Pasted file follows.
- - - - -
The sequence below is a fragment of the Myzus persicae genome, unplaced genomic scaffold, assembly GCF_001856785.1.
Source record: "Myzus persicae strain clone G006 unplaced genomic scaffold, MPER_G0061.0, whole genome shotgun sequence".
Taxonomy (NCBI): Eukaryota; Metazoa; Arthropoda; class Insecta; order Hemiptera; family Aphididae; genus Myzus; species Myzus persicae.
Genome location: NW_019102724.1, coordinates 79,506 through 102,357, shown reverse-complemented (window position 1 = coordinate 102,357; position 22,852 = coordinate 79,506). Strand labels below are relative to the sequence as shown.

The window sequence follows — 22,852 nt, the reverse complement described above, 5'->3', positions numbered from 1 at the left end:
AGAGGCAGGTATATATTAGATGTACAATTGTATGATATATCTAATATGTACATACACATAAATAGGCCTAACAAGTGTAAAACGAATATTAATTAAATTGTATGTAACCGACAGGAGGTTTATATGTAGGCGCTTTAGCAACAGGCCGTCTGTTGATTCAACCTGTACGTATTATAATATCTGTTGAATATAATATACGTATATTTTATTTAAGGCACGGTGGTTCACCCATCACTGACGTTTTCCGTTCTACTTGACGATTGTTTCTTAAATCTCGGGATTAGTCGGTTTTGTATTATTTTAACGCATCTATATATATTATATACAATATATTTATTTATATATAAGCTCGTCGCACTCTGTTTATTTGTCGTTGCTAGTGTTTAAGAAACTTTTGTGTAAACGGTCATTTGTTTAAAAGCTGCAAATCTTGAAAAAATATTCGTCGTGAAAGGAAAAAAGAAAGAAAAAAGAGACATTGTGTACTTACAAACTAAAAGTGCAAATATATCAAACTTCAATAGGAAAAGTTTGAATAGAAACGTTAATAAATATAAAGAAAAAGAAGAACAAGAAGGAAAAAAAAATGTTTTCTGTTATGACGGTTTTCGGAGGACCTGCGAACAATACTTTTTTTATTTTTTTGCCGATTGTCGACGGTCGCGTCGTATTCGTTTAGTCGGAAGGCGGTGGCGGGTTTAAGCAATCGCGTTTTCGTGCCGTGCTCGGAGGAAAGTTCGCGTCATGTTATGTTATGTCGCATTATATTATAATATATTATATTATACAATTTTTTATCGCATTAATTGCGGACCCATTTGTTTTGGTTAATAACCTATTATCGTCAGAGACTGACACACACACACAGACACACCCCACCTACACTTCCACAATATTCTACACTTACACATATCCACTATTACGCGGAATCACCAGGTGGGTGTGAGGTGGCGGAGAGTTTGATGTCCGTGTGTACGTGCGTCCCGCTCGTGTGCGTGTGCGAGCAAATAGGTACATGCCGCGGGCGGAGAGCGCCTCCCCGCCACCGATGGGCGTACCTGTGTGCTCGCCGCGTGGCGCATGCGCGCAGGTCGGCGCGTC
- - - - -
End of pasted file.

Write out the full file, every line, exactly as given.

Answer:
The sequence below is a fragment of the Myzus persicae genome, unplaced genomic scaffold, assembly GCF_001856785.1.
Source record: "Myzus persicae strain clone G006 unplaced genomic scaffold, MPER_G0061.0, whole genome shotgun sequence".
Taxonomy (NCBI): Eukaryota; Metazoa; Arthropoda; class Insecta; order Hemiptera; family Aphididae; genus Myzus; species Myzus persicae.
Genome location: NW_019102724.1, coordinates 79,506 through 102,357, shown reverse-complemented (window position 1 = coordinate 102,357; position 22,852 = coordinate 79,506). Strand labels below are relative to the sequence as shown.

The window sequence follows — 22,852 nt, the reverse complement described above, 5'->3', positions numbered from 1 at the left end:
AGAGGCAGGTATATATTAGATGTACAATTGTATGATATATCTAATATGTACATACACATAAATAGGCCTAACAAGTGTAAAACGAATATTAATTAAATTGTATGTAACCGACAGGAGGTTTATATGTAGGCGCTTTAGCAACAGGCCGTCTGTTGATTCAACCTGTACGTATTATAATATCTGTTGAATATAATATACGTATATTTTATTTAAGGCACGGTGGTTCACCCATCACTGACGTTTTCCGTTCTACTTGACGATTGTTTCTTAAATCTCGGGATTAGTCGGTTTTGTATTATTTTAACGCATCTATATATATTATATACAATATATTTATTTATATATAAGCTCGTCGCACTCTGTTTATTTGTCGTTGCTAGTGTTTAAGAAACTTTTGTGTAAACGGTCATTTGTTTAAAAGCTGCAAATCTTGAAAAAATATTCGTCGTGAAAGGAAAAAAGAAAGAAAAAAGAGACATTGTGTACTTACAAACTAAAAGTGCAAATATATCAAACTTCAATAGGAAAAGTTTGAATAGAAACGTTAATAAATATAAAGAAAAAGAAGAACAAGAAGGAAAAAAAAATGTTTTCTGTTATGACGGTTTTCGGAGGACCTGCGAACAATACTTTTTTTATTTTTTTGCCGATTGTCGACGGTCGCGTCGTATTCGTTTAGTCGGAAGGCGGTGGCGGGTTTAAGCAATCGCGTTTTCGTGCCGTGCTCGGAGGAAAGTTCGCGTCATGTTATGTTATGTCGCATTATATTATAATATATTATATTATACAATTTTTTATCGCATTAATTGCGGACCCATTTGTTTTGGTTAATAACCTATTATCGTCAGAGACTGACACACACACACAGACACACCCCACCTACACTTCCACAATATTCTACACTTACACATATCCACTATTACGCGGAATCACCAGGTGGGTGTGAGGTGGCGGAGAGTTTGATGTCCGTGTGTACGTGCGTCCCGCTCGTGTGCGTGTGCGAGCAAATAGGTACATGCCGCGGGCGGAGAGCGCCTCCCCGCCACCGATGGGCGTACCTGTGTGCTCGCCGCGTGGCGCATGCGCGCAGGTCGGCGCGTC